Anyway, I would appreciate Python 3.5 support too.

    • Tobin Mori
  • sinzone

    Seems like most of the article is about the aws gateway. But did you try Lambda + KONG? (https://getkong.org). Kong is definetely way more mature than its AWS counterpart, plus is based on nginx and open source.

    • – Flynn

      I have not tried Kong. Another one for the list, thanks!

  • Here’s the setup I’m hoping to leverage lambda for: light workers. I have kue.js/redis for submitting jobs to, and creating workers. My subscribed worker listeners will simple trigger lambda.invoke with json packages (no need to call or support http endpoints etc). No need for api gateway either.

    I’m starting with apex.run as a deployment tool and writing/running all tests locally.

    See any big hurdles with that usage plan?

    As an aside, I’ve got a backlogged task to explore serverless, and their moving away from cloudformation shouldn’t be an issue (assume terraform?)

    • Hey Mark, I’m CTO here at Serverless, happy to answer any questions

      • – Flynn

        Hey Florian, nice to see you pop up here! I too have a backlogged Serverless experiment on my list — hoping to get to it this week.

        (Once y’all documented Python support, it started moving up my list… 😉 )

      • Thanks Florian. I’ll seek you out after the worker stuff is all settled and I can revisit our api

      • Cool I just found a few minutes free to start reviewing docs. I’m exploring Apex.run (to support workers), Claudiajs and Serverless (to quickly deploy an api). Do you have any video tutorials handy somewhat like this one for Claudiajs


  • Tobin Mori

    After setting up several experimental Lambdas, I stopped dead in my tracks when I read this:

    (TLDR – it’s more API Gateway that’s to blame for poor performance than Lambda)

    I love the idea of Lambda and would love for it to leap past this hurdle so that it can be used in production!

    • – Flynn

      That really is a depressing report.

      I’m still optimistic about the broader ecosystem around, uh, deployment without explicitly provisioning servers (which we could call serverless deployment if that weren’t so ambiguous now, sigh 😉 ). Recent comments here are only making that case more strongly; I’m looking forward to getting into checking out some of them.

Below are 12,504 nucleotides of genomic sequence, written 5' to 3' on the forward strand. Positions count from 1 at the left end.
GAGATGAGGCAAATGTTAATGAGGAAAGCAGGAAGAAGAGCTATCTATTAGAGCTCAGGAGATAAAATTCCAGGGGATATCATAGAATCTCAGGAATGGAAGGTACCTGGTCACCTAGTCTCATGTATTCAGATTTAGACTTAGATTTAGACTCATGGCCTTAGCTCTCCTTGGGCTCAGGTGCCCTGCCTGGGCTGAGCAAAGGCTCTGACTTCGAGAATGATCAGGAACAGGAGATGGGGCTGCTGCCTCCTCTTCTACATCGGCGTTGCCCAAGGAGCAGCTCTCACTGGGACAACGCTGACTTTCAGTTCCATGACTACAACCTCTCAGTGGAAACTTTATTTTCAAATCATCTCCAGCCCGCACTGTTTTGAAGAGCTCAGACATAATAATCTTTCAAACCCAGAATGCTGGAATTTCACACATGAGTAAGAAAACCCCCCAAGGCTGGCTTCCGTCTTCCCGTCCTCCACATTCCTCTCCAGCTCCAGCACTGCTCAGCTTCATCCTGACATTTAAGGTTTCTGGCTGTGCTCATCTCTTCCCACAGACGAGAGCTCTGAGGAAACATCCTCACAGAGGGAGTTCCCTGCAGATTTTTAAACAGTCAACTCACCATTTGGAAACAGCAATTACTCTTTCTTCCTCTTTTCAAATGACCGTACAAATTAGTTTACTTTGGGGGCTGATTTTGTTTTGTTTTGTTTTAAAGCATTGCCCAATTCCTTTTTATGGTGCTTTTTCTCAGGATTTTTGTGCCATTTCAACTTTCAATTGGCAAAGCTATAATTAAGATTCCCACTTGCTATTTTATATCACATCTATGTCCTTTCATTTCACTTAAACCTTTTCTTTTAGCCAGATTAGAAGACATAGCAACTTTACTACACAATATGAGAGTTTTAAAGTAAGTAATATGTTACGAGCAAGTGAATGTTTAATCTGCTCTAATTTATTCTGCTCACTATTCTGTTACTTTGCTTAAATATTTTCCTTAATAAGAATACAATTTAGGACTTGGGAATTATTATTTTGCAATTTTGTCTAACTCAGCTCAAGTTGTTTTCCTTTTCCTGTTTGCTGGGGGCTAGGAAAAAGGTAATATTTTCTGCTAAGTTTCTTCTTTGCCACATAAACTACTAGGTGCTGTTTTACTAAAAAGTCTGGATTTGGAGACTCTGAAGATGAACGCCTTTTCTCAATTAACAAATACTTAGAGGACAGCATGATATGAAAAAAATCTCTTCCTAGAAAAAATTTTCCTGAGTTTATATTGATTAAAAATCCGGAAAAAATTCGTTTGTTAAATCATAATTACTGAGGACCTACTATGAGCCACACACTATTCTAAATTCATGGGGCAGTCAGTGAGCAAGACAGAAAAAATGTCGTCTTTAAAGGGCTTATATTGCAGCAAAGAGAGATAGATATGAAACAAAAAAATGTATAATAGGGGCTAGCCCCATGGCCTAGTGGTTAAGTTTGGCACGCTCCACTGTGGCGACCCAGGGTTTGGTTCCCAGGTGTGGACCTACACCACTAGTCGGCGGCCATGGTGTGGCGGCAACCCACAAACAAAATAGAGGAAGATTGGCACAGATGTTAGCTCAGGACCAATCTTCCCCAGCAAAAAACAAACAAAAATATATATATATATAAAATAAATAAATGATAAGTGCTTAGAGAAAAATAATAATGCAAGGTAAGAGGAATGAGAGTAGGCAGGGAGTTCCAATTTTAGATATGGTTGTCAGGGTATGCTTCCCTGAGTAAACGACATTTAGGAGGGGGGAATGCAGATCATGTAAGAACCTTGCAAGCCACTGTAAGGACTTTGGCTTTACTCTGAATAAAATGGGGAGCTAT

• Tobin Mori

        Indeed. I think Lambda and technologies like it, have a bright future. I do wish Amazon would load test there stuff before publicizing it! I would think that this would be standard procedure before letting the public have at it. Despite that, I hope they get this optimized soon so we can make use of it.

  • Thanks for assembling this post @disqus_7Usp7fdOx2:disqus

    3 days ago I’ve experienced really odd situation: while testing simple node.js microservice api gateway just started failing out of blue, it turned out that underlying lambda function was failing with obscure “Service error.”
    without any logs or context what went wrong. Checked AWS status page for us-east1 and it said lambda was operating normally. So I posted question to forum and got answer from AWS crew that infact about 1h downtime of lambda was real thing!

    To me this speaks: this is not production ready service at all.

    Anyway, check out new open source project that tries to streamline node.js microservices deployment to aws lambda with API gateway:

  • balls187

    Executing an AWS Lambda method to respond to HTTP Requests is only one use case, which failed because API Gateway is a pain to work with (Truth). I mentioned that pain to several folks on the Lambda team during Last year’s re:Invent, and they were well aware of it.